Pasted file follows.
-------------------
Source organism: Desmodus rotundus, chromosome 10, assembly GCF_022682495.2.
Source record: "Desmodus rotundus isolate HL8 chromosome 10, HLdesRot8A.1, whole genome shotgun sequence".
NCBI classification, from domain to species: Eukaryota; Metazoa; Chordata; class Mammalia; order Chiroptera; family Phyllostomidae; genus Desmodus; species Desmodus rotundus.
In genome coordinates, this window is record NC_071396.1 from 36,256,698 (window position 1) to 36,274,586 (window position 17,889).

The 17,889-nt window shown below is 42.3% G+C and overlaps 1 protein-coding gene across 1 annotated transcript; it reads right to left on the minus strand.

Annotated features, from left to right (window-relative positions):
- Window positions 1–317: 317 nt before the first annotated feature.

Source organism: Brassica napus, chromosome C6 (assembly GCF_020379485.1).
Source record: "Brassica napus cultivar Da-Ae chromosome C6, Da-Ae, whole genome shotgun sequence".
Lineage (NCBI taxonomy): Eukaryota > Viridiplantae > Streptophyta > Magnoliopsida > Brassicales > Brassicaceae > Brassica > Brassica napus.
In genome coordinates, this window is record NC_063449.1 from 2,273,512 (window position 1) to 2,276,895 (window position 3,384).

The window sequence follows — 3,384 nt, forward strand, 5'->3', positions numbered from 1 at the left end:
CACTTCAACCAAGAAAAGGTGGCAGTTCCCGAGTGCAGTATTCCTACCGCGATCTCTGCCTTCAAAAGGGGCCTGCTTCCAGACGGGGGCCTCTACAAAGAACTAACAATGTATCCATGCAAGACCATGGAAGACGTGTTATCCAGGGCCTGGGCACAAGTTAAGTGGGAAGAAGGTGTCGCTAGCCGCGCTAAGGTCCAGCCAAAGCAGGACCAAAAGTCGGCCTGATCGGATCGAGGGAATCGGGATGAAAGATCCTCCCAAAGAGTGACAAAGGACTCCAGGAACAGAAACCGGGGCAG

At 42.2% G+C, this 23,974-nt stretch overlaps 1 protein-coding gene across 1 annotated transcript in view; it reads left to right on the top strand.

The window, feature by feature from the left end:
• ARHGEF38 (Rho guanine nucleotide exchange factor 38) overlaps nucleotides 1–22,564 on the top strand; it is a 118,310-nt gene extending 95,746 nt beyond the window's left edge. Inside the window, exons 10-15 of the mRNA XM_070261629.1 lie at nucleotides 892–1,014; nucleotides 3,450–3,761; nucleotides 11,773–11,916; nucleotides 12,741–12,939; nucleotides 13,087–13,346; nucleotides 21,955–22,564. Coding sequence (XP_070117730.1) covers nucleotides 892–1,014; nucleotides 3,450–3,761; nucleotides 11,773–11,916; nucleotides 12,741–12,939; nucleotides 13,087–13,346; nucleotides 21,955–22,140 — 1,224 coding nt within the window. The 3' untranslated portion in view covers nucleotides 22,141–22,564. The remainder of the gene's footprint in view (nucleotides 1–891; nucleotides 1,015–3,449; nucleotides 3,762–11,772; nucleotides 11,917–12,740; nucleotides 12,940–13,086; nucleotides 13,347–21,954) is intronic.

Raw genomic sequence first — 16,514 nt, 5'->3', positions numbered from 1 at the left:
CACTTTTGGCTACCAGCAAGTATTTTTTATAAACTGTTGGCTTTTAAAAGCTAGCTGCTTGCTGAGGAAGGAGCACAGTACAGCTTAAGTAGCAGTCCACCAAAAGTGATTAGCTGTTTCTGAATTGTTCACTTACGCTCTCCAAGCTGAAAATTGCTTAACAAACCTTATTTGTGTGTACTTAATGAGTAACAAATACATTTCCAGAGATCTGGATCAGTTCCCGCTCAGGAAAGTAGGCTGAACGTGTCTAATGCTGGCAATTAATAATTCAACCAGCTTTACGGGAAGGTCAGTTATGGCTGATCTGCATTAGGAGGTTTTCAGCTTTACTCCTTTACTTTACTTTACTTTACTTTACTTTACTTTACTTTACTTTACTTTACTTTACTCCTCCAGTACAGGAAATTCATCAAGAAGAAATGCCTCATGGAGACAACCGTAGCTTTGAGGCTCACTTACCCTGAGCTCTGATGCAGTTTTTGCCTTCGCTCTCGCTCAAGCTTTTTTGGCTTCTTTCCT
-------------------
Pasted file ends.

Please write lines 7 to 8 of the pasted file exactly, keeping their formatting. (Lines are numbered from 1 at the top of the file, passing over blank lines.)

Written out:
- Window positions 1–317: 317 nt before the first annotated feature.

Source organism: Brassica napus, chromosome C6 (assembly GCF_020379485.1).